• Perth Now has reported an announcement by the Western Australian Premier Colin Barnett MLA that selling assets within Western Australia’s Water Corporation, Western Power, Verve or TAB is a future possibility.11 This follows sustained interest in investment opportunities in Western Australia’s electricity sector.12
  • The Queensland government has released a draft Ports Strategy which considers offering long-term leaseholds on Port Gladstone and Port Townsville (recommended by the Commission of Audit’s 2013 report), as part of a broader plan to encourage greater private investment.13 Queensland’s Commission of Audit 2013 report also recommended to the Queensland government that it privatise its electricity assets.14
  • Both Federal and State governments are very interested to understand the viewpoint of potential investors. Investors are encouraged to provide feedback and to help Federal and State governments learn more ways to better structure deals and meet investor needs.




  1. G Noble (Director Investments and Economy, ASFA), ‘A reform agenda to address impediments to super fund investment in infrastructure’ (30 September 2013, Address to the International Symposium for Next Generation Infrastructure’).
  2. For more information, see Infrastructure Partnerships Australia (IPA), The role of superannuation in building Australia’s future (April 2010), Ernst & Young (for the Financial Services Council), Financing Australia’s infrastructure needs: superannuation investment in infrastructure (26 October 2011).
  3. D Crowe, ‘Joe Hockey’s nation building strategy’ The Australian (online), 8 October 2013.
  4. S Maher, ‘Treasurer Joe Hockey is exploring innovative ways of funding new projects’ The Australian (online), 22 October 2013.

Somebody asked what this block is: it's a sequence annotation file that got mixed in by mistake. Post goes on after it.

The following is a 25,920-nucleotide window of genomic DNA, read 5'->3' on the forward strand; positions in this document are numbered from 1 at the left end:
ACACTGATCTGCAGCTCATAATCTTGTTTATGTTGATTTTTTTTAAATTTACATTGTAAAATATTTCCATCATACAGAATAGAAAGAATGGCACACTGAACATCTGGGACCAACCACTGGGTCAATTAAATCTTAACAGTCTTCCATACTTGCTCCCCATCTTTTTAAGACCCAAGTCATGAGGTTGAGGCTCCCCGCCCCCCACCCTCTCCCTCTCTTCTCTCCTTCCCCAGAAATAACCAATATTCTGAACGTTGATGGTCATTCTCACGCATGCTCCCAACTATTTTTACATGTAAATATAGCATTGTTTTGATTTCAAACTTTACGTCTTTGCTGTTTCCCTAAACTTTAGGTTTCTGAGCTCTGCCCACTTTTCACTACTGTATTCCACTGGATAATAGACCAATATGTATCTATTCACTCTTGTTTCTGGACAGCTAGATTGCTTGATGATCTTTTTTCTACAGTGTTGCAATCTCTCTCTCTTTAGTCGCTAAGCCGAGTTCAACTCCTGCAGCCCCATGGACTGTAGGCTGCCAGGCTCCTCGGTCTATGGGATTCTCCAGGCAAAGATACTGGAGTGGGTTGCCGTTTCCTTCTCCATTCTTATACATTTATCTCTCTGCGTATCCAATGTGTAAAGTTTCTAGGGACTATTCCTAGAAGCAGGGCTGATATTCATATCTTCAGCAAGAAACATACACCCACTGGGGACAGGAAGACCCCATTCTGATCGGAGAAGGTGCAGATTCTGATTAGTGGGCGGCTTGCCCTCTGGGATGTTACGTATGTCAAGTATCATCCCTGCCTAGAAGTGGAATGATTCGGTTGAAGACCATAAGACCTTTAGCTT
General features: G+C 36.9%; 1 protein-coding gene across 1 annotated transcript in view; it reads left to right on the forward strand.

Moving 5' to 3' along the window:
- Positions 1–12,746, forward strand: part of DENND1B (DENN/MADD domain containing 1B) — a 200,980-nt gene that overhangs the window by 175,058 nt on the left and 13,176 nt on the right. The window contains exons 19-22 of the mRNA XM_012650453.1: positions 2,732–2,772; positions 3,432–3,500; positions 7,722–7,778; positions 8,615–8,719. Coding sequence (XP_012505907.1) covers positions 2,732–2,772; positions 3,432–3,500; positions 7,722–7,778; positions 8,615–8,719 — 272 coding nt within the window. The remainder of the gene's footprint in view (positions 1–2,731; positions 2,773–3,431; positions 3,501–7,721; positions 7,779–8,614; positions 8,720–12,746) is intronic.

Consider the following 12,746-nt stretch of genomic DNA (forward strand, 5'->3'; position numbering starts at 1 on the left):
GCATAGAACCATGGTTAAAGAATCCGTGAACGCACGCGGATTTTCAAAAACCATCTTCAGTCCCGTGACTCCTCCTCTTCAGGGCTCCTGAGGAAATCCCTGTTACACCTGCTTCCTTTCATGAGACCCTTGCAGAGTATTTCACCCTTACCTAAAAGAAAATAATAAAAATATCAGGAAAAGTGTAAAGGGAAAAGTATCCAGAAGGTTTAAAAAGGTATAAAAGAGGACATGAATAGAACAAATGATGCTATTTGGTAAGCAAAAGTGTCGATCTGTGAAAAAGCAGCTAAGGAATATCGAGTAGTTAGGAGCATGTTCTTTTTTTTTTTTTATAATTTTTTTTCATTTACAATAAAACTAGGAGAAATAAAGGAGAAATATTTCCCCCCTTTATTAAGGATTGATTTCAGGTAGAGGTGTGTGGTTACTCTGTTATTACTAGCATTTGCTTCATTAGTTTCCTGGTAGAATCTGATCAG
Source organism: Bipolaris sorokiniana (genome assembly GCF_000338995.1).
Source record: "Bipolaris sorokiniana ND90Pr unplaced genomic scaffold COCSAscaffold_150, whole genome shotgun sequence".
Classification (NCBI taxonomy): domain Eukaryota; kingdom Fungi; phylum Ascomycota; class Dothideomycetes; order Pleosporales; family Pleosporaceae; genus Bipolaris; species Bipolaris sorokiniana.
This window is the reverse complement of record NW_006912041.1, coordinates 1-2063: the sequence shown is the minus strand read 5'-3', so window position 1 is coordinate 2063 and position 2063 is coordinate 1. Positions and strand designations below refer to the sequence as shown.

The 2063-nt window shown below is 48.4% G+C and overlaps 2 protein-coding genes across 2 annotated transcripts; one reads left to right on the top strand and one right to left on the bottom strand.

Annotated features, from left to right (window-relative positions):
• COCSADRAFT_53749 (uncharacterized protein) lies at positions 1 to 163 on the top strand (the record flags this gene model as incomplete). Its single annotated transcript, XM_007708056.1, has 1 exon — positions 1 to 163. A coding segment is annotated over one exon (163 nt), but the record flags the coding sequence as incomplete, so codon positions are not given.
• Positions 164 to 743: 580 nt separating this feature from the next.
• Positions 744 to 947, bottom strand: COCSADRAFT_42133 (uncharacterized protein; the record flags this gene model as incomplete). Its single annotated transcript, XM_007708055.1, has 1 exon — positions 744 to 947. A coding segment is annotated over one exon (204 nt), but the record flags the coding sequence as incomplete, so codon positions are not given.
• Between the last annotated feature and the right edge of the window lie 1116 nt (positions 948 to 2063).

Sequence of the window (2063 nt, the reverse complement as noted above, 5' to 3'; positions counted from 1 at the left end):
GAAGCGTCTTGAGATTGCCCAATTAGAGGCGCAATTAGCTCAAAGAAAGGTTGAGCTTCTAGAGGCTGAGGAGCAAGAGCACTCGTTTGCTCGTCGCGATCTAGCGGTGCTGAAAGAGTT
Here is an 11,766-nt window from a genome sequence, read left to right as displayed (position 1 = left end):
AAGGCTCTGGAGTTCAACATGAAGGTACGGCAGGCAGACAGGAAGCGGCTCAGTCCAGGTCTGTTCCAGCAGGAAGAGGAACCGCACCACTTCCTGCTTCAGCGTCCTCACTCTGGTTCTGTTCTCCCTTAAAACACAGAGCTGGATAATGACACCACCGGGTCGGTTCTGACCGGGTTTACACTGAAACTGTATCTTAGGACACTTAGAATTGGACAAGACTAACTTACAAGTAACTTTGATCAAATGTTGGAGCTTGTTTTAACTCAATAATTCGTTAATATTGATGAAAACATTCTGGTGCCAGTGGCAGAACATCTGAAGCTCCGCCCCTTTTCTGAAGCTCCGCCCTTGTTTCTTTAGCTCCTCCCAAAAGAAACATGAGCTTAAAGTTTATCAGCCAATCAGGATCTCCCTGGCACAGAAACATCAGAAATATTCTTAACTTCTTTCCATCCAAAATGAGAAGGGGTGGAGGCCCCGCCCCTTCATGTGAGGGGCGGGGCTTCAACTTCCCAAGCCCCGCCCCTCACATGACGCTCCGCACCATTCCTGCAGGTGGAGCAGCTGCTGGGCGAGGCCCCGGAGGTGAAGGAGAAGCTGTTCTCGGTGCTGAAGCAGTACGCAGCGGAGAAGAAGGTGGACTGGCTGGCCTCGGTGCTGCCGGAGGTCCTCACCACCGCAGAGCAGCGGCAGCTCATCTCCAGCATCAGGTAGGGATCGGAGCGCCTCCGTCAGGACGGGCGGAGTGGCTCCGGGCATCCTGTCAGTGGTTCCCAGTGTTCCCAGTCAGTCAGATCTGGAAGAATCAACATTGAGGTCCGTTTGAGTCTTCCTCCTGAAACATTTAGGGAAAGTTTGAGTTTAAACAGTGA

5. M Baird, ‘Innovative drive to deliver new motorway’ Australian Financial Review (online), 20 September 2013.
  6. Infrastructure Australia, Commonwealth Government, National Infrastructure Plan (June 2013) see ‘Action 24: Recycling capital from regional assets to much-needed regional infrastructure’.
  7. Infrastructure Finance Working Group, Department of Infrastructure and Regional Development, Commonwealth Government, Infrastructure Finance and Funding Reform Report (13 June 2012) see Recommendation 2.
  8. B Cole, ‘Infrastructure fuel bankers’ revenues’ The Australian – Business Spectator (online), 22 October 2013.
  9. New South Wales Government, ‘Port strategy to revitalise Newcastle’ (Media Release, 18 June 2013).
  10. Super funds, investors size up Port of Melbourne’ Business Spectator .
  11. Power station privatisation on the cards, according to WA Premier Colin Barnett’Perth Now  25 September 2013.
  12. D Mercer and B Harvey, ‘WA power lures super’ The West  Australian  (11 June 2013).
  13. Queensland Government, Queensland Ports Strategy: Draft for consultation(17 October 2013).
  14. Commission of Audit, Queensland Government, Final Report (30 April 2013).


herbert smith Freehills


For further information, please contact:


Rebecca Maslen-Stannage, Partner, Herbert Smith Freehills
[email protected]


Herbert Smith Freehills Energy & Project Finance Practice Profile in Australia


Homegrown Energy & Project Finance Law Firms in Australia


Comments are closed.